Back in the 80s I had a use for junk mail. The fireplace. Unfortunately, someone in the 90s had a new idea for it. Another had an idea regarding viruses. Then malware. Phishing. Fast forward 20 years and I don't have nearly as much junk for the fireplace, but we all have problems Oingo Boingo never had.
The idea for Mailborder came to mind while battling the onslaught of spam we encountered during the dot com days of the early 2000s. While several popular solutions exist now, there were really none in those days. Fortunately, Julian Field released a software product called MailScanner in 2001.
MailScanner was a godsend to the IT community. Here was a product that was robust and a powerful tool for fighting spam, and it still is to this day. However, MailScanner can be a challenge to manage for the uninitiated. Even for those who have been doing it for a while it can be tedious. I once had a conversation with a Microsoft fanboy and he referred to the Linux text editor vi as “Satan’s text editor”. I had to give it to him on that one. His comment was both funny and true. This type of editor is also the primary means to manage a MailScanner configuration.
Managing Linux systems can be both refreshing and tedious at the same time. Even if you are a hard-core Linux guru, you have to admit that executing one click with a mouse is a lot easier than editing seven text files with vi to do something simple. Of course, the upside is that if someone does not know what they are doing, it is harder to break a Linux server.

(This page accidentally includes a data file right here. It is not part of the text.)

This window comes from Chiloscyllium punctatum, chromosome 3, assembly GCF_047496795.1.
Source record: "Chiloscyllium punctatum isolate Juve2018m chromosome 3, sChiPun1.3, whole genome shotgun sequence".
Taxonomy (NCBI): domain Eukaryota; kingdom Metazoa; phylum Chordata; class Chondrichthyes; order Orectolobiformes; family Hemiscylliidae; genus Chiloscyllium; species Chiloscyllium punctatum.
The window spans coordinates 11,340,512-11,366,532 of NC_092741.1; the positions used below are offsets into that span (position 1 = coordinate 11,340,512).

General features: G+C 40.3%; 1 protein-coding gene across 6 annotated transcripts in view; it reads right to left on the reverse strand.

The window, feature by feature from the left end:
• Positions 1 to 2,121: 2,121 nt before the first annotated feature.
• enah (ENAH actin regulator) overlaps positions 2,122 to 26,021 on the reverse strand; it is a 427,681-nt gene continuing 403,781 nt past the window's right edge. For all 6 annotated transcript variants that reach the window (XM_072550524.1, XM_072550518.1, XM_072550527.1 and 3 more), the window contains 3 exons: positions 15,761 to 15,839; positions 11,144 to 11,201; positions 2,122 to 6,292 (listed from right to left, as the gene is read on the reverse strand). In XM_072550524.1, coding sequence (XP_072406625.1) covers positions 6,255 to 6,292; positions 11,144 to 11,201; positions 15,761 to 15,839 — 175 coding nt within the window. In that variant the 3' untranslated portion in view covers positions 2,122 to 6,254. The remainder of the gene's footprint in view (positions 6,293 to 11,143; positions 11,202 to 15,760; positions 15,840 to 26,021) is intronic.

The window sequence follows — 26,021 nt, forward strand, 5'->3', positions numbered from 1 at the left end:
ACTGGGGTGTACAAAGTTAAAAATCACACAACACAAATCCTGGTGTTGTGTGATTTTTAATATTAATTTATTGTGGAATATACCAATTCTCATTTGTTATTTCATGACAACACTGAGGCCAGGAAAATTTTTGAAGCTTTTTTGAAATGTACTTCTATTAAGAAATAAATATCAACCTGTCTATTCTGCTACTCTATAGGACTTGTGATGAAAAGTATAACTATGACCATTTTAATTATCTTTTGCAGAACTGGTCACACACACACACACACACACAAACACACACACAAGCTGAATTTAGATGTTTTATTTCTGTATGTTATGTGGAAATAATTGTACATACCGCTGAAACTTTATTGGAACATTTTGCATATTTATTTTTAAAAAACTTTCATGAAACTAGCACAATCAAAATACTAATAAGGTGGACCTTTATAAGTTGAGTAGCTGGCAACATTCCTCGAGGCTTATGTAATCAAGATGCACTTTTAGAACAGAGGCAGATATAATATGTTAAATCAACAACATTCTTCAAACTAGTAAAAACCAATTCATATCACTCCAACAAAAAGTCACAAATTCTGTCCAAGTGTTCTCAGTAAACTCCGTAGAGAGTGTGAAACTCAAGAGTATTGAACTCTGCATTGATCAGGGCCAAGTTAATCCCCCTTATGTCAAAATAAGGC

I tend to compare Mailborder’s relationship with Linux to my calculus experience. I was pretty perturbed when I learned calculus and discovered that I was able to do a complex math problem in two lines when it previously took five pages using algebra. I remember asking why students were not taught this form of math sooner. Of course the instructor pointed out that we had to understand the underlying concept before being taught the advanced math.
So, I see Mailborder as calculus for MailScanner. However, in this case you don’t have to learn how to compile software from source before using Mailborder. The Mailborder interface allows you to focus on what is important, which is managing email handling efficiently and accurately. Mailborder takes care of the heavy lifting of building a complex array of configurations.
The idea behind Mailborder is to leverage the concept of simplicity into a lot more. Simple, reliable, intuitive, robust, affordable and powerful. That's the goal.
The plan for the future is also simple. Continue to develop Mailborder implementing changes and features that you ask for. Make it better. More robust. The latest version of Mailborder is 80% the result of customer feedback. So, if you have feedback, bug reports, ideas, or anything else regarding Mailborder, we want to hear from you. It won't go into a corporate void. We will listen, and you will get a reply.